Tuesday, February 24, 2009
DA Goes Into Road Construction to Help Farmers
In line with government’s Economic Resiliency Plan or ERP, the Department of Agriculture (DA) said it would build 2,000 kilometers (km) of farm-to-market roads (FMRs) nationwide and create 53,000 jobs in the process.
Agriculture Secretary Arthur Yap said the construction of FMRs will start this week as part of a program designed to help Filipinos weather the global economic slowdown year through jobs and higher food production by 212,000 farmers in the country’s hunger-prone areas.
The FMR projects would amount to P5.3 billion and put in place within Key Production Areas and marginal lands or new sites to link these areas to higher class road systems and major markets or trading posts, Yap said.
Yap said that more than half of the total length of the FMRs would be in major food production sites in Central Philippines and the Mindanao Super Region.
About 567.6 km of FMRs to be built in Central Philippines are expected to benefit 56,760 farmers and create 14,190 new jobs, while 536.94 km of roads in Mindanao would have 53,694 direct farmer-beneficiaries and require 13,424 workers.
Yap said the North Luzon Agribusiness Quadrangle would also get 420.80 km of new FMRs that would benefit 42,080 farmers and generate 10,520 jobs while 366.8 km to be constructed in the Metro Luzon Urban Beltway, which include Central Luzon, would benefit 36,680 farmers and create 9,170 jobs.
Another 230.8 km of FMRs in other priority areas the DA has identified would create 5,770 jobs and benefit 23,080 farmers.
Farm-to-market roads would also be constructed in sites that link other “nonconvergence areas” to markets and trading posts. These sites are within the Strategic Agricultural and Fisheries Development Zones, Community-Based Forest Management Agreements, and Agrarian Reform Communities.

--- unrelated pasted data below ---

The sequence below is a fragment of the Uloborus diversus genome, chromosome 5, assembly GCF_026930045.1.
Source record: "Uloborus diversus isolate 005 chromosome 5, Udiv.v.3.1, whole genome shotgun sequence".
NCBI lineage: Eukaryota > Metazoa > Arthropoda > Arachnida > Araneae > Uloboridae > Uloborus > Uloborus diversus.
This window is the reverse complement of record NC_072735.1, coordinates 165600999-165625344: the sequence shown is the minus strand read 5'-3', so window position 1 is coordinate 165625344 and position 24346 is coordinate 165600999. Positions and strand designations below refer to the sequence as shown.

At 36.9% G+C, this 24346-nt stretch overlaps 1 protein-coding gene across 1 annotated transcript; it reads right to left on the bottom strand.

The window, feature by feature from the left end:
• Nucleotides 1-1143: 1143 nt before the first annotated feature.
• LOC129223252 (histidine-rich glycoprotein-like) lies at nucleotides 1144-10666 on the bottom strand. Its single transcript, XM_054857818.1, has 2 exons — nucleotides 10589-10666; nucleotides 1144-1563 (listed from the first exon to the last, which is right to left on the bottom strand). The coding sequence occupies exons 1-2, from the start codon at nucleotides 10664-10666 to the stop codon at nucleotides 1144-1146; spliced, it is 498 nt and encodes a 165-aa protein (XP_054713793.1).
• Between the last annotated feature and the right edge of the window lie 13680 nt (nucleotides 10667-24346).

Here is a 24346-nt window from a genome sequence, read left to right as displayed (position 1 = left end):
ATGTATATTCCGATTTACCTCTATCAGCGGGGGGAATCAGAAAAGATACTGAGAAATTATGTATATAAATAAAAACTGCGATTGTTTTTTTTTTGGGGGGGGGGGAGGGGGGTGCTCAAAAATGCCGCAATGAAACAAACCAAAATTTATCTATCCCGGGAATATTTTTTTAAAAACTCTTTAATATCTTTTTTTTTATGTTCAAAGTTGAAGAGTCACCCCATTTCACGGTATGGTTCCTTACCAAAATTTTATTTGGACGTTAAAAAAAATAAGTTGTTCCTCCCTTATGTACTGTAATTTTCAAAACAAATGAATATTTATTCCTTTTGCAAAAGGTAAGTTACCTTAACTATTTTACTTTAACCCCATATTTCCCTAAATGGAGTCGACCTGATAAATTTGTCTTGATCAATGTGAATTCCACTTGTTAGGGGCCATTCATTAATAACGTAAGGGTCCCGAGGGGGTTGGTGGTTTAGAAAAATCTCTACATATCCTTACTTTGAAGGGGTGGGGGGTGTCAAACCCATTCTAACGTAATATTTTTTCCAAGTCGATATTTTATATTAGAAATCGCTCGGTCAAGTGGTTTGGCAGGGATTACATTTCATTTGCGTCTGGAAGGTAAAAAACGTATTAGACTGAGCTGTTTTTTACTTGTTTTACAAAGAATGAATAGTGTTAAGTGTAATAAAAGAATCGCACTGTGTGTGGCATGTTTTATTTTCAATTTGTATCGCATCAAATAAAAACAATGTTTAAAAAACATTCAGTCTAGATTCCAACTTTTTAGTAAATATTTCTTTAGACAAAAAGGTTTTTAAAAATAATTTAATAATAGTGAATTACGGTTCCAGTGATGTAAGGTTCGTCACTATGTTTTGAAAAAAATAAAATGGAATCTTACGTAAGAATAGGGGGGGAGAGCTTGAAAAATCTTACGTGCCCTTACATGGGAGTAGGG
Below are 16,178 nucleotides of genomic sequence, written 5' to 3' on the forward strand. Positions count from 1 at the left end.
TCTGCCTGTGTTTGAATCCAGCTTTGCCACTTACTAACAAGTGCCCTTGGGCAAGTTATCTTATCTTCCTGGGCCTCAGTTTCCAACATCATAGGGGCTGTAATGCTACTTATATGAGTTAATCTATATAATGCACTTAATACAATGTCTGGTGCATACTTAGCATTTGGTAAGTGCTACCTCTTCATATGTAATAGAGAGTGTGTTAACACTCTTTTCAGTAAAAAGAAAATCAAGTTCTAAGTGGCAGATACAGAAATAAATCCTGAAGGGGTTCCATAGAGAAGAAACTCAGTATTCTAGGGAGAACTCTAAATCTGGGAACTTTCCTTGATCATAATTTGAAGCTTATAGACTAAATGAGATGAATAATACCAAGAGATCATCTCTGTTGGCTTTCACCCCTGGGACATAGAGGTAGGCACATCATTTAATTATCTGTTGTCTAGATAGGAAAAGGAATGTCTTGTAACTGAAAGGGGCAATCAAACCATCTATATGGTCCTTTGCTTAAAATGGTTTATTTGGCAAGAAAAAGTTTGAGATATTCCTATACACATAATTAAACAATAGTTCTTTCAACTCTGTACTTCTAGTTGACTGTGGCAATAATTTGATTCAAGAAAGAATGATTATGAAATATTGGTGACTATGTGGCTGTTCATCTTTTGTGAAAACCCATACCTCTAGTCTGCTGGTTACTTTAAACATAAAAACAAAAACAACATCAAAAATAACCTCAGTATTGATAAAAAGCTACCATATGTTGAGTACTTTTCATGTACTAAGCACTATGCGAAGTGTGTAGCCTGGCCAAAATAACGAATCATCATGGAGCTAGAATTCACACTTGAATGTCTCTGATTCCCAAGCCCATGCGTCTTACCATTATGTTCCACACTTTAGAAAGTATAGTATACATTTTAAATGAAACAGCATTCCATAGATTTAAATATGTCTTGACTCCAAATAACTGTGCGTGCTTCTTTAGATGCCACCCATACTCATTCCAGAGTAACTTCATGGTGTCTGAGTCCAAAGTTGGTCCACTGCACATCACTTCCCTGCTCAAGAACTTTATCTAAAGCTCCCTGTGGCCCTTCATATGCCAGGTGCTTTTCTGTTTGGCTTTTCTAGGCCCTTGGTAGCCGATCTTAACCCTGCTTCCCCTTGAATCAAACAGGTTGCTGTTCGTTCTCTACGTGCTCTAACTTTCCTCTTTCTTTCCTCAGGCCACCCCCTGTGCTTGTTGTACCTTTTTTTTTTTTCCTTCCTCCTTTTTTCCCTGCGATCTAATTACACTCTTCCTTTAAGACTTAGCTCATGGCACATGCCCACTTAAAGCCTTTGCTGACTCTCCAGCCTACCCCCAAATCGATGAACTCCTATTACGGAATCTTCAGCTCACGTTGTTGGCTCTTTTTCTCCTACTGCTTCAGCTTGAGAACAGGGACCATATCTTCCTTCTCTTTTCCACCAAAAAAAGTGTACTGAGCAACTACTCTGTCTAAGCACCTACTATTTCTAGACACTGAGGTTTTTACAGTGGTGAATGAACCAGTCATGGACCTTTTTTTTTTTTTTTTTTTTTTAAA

The construction would also take place in areas identified by the National Nutrition Council as “very vulnerable areas” in line with the hunger mitigating measures of the government or within peace-conflicted areas.
The plan, said Yap, is for the DA to speed up these intervention projects in the first semester of the year to create many jobs and stimulate economic activity in the countryside by the time the full brunt of the global financial crisis is felt in the Philippines.
He noted that faster bidding processes would help speed up the release of funds for the road projects, given that under the government auditing rules, no disbursements can be made unless the bidding process is complete and the winning bidders are named.
Yap said the DA would closely monitor the implementation of its high-impact projects to ensure the judicious disbursement of funds particularly to its program partners in the private sector.
To maximize the use of DA funds, Yap said the DA is also shifting its focus this year on hard or “big-ticket” projects for irrigation maintenance, postharvest facilities, FMRs and rural extension work, in lieu of “soft” projects like fertilizer support to farmers.
Instead of the fertilizer discount coupons that the DA gave out in 2008 to farmer-beneficiaries in partnership with local government units, the Department will provide organic fertilizer manufacturing support to farmers in 2,600 clusters or sites where the DA is channeling the bulk of its funds for intervention measures this year.
These clusters of neighboring farms cover 48 provinces in rain-fed areas where yields per hectare are below the national average of 3.8 tons of palay.
By Business Mirror
Click the links below to increase your harvest, and lower your input costs with higher quality organic fertilizers.
Click here to review Nutrplant AG Organic Fertilizer
Click here to review Nutriplant SD Organic Seed Germination Fertilizer
Click here to review Apsa80 Adjuvant to increase the efficacy of all your applied products